The number combination “123456” replaces the only slightly more obvious “Password” at the top of the “Worst Passwords” list compiled annually by password security company SplashData. The list of 25 is compiled from millions of stolen passwords posted online during the previous year.
In a release introducing this year’s list, the company explains:
“For the first time since SplashData began compiling its annual list, “password” has lost its title as the most common and therefore Worst Password, and two-time runner-up “123456” took the dubious honor.”
SplashData speculates the change in position may have been influenced by the large number of passwords belonging to Abobe users posted online when the company was hacked in October. Early estimates suggested the information of nearly 3 million customers had been affected.
Still, the list would seem to include numerous fairly easy to guess passwords like “111111,” “admin” and even “123123” finishing in the top 25.
It’s recommended that when choosing a password you select one with eight characters or more containing mixed characters (numbers and letters if possible.) It’s also important to avoid using the same passwords, no matter how secure, for multiple accounts.
Avoid passwords with common substitutions of numbers for letters to spell familiar words or phrases. One example suggested in the SplashData press release would be “dr4mat1c” which substitutes the numbers 4 and 1 for the letters “a” and “i.”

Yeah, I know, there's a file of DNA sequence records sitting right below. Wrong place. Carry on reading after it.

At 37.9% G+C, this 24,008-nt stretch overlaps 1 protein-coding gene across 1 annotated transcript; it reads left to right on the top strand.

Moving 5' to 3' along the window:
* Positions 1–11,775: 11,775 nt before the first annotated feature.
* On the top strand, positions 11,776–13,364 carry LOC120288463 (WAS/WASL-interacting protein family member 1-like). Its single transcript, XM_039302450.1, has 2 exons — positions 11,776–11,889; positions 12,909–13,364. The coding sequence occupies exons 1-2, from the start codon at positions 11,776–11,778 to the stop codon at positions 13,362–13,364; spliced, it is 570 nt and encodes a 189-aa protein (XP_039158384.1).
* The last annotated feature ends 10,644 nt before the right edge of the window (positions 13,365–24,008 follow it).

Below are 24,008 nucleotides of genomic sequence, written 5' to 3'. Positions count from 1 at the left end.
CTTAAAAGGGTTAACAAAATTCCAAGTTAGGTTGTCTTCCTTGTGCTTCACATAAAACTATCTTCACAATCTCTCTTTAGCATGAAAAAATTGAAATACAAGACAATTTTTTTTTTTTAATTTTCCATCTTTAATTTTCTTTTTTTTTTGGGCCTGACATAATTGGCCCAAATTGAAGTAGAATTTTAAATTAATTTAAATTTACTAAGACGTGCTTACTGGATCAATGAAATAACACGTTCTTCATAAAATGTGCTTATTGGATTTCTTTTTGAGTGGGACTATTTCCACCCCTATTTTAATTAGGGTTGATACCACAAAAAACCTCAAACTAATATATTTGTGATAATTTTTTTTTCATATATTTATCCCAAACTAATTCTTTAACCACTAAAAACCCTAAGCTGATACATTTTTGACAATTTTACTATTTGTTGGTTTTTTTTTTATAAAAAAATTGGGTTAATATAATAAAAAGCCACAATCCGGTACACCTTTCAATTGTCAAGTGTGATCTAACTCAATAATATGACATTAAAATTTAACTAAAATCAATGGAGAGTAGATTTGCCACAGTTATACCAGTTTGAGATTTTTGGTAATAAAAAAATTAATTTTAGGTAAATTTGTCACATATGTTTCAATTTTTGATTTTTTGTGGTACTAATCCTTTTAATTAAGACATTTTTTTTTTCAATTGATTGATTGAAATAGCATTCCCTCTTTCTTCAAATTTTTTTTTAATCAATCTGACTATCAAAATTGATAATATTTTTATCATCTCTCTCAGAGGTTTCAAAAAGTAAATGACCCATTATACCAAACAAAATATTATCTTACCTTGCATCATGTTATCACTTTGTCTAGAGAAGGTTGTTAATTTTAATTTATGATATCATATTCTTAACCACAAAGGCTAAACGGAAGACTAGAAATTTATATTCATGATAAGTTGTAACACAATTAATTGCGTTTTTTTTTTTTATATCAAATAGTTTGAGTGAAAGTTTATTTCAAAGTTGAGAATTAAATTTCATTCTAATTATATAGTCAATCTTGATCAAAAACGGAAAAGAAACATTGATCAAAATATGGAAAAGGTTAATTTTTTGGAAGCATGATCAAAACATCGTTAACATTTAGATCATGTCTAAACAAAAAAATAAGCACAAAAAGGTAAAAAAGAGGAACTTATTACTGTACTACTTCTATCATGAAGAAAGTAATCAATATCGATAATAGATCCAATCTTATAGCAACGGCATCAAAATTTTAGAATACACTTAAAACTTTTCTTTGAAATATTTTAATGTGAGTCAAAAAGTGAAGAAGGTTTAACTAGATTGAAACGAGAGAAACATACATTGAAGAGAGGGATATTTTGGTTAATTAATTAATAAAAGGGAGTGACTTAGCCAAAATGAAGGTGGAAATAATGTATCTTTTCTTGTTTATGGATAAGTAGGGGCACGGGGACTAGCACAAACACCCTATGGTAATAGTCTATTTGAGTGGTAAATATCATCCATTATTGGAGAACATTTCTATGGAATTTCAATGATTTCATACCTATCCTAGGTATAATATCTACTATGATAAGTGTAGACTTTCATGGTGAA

If totally random word and number combinations are too difficult to remember, try a short phrase of unrelated words separated by spaces or dashes. One example suggested in the SplashData release is “smiles_light_skip?”. The phrase includes words that might be easier to remember without writing down but would be hard to guess since they are not related and are separated by random dash symbols.
Here’s the full list of the top 25 “Worst Passwords” for 2013. Obviously, SplashData is recommending if you are using any of these passwords for your business accounts you change them immediately:
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With the number of passwords I have to remember on a daily basis, I can empathize with people who choose very simple passwords. However, for security people need to up their games.
Oh dear. I’m guessing the people who came up with those passwords didn’t have the tiniest clue what’s potentially at stake.
Also, there are some sites where I’ve tried to generate a password and I’ve been forced to come up with something more complex. It wouldn’t let me complete the sign-up process until I did. Perhaps it should be the rule for everyone for everything that requires a password.
The funny thing is this is 123456 is the favorite password of my mom and dad. It seems that this is the favorite password of people who are not that acquainted with technology.
Aww, bless you mum and dad, Aira! I hope they’ll be changing their password soon though, or you can encourage them to.
I wonder how much password really matter when it was revealed that foreign spies routinely hacked into the largest websites (i.e. Facebook, Twitter, etc.) looking for data to find terrorists.
Really, if spies sent this capability, imagine how much more easily trained hackers can break into your password-protected accounts.
I see where you’re coming from, Enviro; but just because there’s someone out there that can pick a lock and therefore pick mine if they choose doesn’t mean I’m going to leave my door wide open or unlocked.